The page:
Miriam Davies in London talks about art and life





I have a strong sense of clouds having a silver lining.


Something painful happened in my thirties, and at that moment it was as though the light had been turned off. My life had changed beyond all recognition. And so I buried myself in my art history—I had just started a degree course at Birkbeck, which involved two nights a week after work. Every Saturday, I went to the National Art Library in the V&A and studied in that beautiful building; and at lunchtime I’d go walkabout, looking at Renaissance and twentieth-century sculptures and ancient textiles. I used the library at the Courtauld Institute, too, and made copious notes there as well. That period unleashed so much that was wonderful. My heart and mind were lit up. I felt alive again.


The V&A is possibly my favourite place. It has such a rich, diverse collection. I have many fabulous memories that bind me to it—I have been to so many stimulating exhibitions that made my spirits soar and added colour and texture to my life. I recall an exhibition of patchwork quilting (which, in India, in the past, was always done by men) and seeing the Wandsworth Prison quilt, made with guidance from Fine Cell Work, whose work I now support.


I feel so at home there. It’s associated in my mind with many different times in my life, not least the early 1980s and Joe Jackson (his music playing in the stock room at Liberty) and going to Schumi on the King’s Road to have my fringe dyed fuchsia pink; and having drinks in the V&A dome under Chihuly’s glass chandelier; oh, and the wonderful Mary Quant exhibition! My memory of leaving the V&A, usually on a Friday night, is always of feeling passionately alive.


Ten years ago, I went to the opening of an exhibition at the V&A on London fashion of the 1980s, with Jasper Conran and Vivienne Westwood and Galliano. It was called 'From Club to Catwalk' and it was glorious. 


I still wear an Issey Miyake pleated lime green scarf from the 1980s. His iconic technique is gorgeous and so wearable.


Quilting at the V&A vam.ac.uk/collections/quilting-and-patchwork


There are so many wonderful places, wonderful buildings, filled with art. I love the Courtauld Institute, the old Courtauld, its rich, coloured rooms. And I love the Fashion and Textile Museum in Bermondsey. I’ll certainly be going to the Kaffe Fassett exhibition there. They are showing the Royal School of Needlework at the moment, a retrospective take on the last 150 years, ‘From Crown to Catwalk’. A little different from ‘Club to Catwalk’ but still enticing!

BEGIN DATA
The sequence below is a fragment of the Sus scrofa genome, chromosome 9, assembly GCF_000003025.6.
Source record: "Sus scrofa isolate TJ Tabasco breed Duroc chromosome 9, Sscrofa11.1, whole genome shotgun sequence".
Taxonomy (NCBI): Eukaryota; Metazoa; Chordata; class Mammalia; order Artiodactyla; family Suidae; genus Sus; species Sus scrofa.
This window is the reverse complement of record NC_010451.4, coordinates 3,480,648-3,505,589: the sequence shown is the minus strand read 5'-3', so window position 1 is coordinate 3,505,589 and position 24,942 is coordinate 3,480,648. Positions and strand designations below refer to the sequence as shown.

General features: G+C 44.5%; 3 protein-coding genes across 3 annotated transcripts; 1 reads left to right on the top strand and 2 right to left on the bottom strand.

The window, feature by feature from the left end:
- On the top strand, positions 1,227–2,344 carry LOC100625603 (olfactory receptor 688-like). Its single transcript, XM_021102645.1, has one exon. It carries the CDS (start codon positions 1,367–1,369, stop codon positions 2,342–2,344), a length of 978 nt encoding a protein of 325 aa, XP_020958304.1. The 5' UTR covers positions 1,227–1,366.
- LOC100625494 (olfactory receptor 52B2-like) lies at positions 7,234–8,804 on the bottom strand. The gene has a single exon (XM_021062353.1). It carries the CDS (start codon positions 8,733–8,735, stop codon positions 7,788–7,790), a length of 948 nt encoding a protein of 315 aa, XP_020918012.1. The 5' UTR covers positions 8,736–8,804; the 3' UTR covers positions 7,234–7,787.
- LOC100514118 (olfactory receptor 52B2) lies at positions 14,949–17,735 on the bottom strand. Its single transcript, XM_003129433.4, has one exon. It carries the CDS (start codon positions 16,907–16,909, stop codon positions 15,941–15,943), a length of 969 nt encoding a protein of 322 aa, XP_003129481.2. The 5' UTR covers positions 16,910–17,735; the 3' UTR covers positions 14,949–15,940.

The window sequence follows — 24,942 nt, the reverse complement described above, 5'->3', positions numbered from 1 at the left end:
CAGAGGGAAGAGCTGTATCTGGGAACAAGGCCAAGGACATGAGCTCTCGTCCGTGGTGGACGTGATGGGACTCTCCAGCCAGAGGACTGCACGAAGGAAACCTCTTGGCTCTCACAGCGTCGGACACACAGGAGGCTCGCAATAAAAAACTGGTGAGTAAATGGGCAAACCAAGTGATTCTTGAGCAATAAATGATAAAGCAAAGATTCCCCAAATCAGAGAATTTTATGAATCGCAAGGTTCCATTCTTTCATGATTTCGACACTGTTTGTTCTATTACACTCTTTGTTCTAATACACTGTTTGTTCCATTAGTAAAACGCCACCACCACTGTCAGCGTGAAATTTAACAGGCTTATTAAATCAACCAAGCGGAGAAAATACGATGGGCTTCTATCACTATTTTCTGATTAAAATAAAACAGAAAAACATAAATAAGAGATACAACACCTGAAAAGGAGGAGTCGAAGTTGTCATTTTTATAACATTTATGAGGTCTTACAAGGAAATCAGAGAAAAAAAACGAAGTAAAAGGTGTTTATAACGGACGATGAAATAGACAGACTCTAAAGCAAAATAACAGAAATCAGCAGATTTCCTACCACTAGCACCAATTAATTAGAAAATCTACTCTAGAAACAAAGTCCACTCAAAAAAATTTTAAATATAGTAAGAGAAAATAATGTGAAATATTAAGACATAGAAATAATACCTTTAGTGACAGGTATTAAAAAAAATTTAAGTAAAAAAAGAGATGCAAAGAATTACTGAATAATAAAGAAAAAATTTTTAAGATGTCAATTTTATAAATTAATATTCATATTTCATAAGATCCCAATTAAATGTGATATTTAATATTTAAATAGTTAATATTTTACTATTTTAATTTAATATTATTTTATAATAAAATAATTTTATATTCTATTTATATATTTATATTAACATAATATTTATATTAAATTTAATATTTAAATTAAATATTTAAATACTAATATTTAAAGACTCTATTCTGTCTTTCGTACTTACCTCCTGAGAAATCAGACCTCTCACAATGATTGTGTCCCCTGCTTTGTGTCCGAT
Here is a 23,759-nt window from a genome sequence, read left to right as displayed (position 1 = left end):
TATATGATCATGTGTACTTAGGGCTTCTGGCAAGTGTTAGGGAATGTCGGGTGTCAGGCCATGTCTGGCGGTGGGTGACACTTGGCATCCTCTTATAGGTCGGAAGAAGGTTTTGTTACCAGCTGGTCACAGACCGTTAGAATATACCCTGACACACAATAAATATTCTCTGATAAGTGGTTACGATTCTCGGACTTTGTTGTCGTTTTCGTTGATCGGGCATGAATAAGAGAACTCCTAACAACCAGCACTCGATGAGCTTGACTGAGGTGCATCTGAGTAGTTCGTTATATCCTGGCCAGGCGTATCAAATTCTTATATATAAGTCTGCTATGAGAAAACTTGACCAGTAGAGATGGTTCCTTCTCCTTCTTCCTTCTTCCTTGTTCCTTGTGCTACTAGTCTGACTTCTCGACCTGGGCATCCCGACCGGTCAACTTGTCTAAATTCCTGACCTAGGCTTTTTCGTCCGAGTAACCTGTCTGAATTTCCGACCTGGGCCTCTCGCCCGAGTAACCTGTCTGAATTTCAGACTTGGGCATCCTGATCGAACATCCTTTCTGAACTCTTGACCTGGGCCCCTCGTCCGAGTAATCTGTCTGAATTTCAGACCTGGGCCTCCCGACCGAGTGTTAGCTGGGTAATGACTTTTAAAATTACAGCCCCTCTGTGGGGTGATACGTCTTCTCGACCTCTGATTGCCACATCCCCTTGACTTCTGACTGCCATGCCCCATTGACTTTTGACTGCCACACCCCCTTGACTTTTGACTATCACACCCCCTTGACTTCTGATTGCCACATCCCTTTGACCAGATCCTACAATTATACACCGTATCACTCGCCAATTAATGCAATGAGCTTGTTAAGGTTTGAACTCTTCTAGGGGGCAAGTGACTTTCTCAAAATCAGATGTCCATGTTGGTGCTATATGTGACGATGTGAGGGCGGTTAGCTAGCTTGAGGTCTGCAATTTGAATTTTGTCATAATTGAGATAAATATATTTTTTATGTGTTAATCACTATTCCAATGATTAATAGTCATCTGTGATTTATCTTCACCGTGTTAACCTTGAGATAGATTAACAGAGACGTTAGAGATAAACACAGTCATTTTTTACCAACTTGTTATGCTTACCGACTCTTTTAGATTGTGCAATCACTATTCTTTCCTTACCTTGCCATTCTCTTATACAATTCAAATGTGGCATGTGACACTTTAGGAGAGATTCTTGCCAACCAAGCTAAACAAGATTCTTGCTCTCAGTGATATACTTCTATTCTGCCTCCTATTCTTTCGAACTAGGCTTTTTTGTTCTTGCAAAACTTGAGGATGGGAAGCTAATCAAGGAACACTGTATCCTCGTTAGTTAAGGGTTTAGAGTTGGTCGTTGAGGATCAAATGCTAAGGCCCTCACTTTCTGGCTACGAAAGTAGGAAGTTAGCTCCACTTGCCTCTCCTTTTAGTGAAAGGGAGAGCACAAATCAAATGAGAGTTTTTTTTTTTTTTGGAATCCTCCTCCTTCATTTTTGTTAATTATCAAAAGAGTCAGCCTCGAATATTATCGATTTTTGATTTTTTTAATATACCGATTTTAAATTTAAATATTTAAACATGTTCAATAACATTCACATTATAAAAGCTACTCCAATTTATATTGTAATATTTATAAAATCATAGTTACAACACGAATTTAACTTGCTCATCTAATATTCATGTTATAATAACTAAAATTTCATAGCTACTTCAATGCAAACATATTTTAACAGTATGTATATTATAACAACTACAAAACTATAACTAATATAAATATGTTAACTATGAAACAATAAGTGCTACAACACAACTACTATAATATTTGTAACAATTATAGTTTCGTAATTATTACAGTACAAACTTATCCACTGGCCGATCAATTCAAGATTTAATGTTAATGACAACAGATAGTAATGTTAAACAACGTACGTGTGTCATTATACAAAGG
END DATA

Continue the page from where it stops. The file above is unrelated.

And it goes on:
Kaffe Fassett in Bermondsey fashiontextilemuseum.org/exhibitions/kaffe-fassett-the-power-of-pattern


The Tate is another of my favourite most beloved places. And that’s the Tate before it ever became Tate Britain and Tate Modern and Tate St Ives. I have been to hundreds of Tate exhibitions over the years. Patrick Heron. I adore his use of colour. And Georgia O’Keefe. I have a print by her that I bought at the Tate. I was at the ‘Surrealism Beyond Borders’ exhibition at Tate Modern recently, and just in the last month I went to see Hew Locke’s extraordinarily powerful Procession at Tate Britain.


Surrealism at Tate Modern tate.org.uk/whats-on/tate-modern/surrealism-beyond-borders

Procession at Tate Britain tate.org.uk/whats-on/tate-britain/hew-locke



Joe Humphreys pic of Hew Locke's Procession at Tate Britain, full of colour, height, costume and exuberance

Hew Locke Procession at Tate Britain ©Tate Photography (Joe Humprhys) (8) 






I wrote my dissertation on Barbara Hepworth and examined whether her work reflected the ‘call to order’ amongst UK artists after the Second World War. This was thinking back to the ‘rappel à l’ordre’ that went out into the art world in Paris after the First World War; the need for meaning in such fragmented, exhausted times; the need to rebuild the country. Just look at Picasso’s two monumental figures, Two Women Running on the Beach, those solid lines, the limbs outstretched, from 1922; or his 1923 Seated Woman in a Chemise (at the Tate); this was Picasso abandoning the abstraction of Cubism, rejecting Futurism, turning full tilt to Neoclassicism. I wanted to see whether there was an equivalence in the 1940s.


Hepworth at Tate St Ives (26 Nov 2022—1 May 2023)  tate.org.uk/whats-on/tate-st-ives/barbara-hepworth-art-and-life


As part of that, I saw for the first time Henry Moore’s drawings of people going down into the London Underground in the air raids, his Shelter Drawings. They are extraordinary.


I have lived in London for so many years with all the spoils and riches of the arts in London. And now I live part of the time in a village. At home, on my desk, I have a flyer for an exhibition by Susan Derges at the Purdy Hicks gallery. The flyer shows two images: Star Field 2008 and Summer 2008. I look at them almost every day. Her work, which has been described as ‘painting with light’, is a form of prayer. Also on my desk is a gorgeous postcard of three models (Radhika Nair, Chawntell Kulkarni and Kirn Kandola) photographed by Tim Walker. I bought this postcard at Tim Walker’s ‘: Wonderful Things’ exhibition. The image was inspired by the V&A’s 16th-century Indian paintings. To me, this photograph and Susan Derges’ Star Field 2008 share a similar joyous luminosity.


Tim Walker at the V&A vam.ac.uk/event/oY0NgEyd/lunchtime-lecture-15-january-2020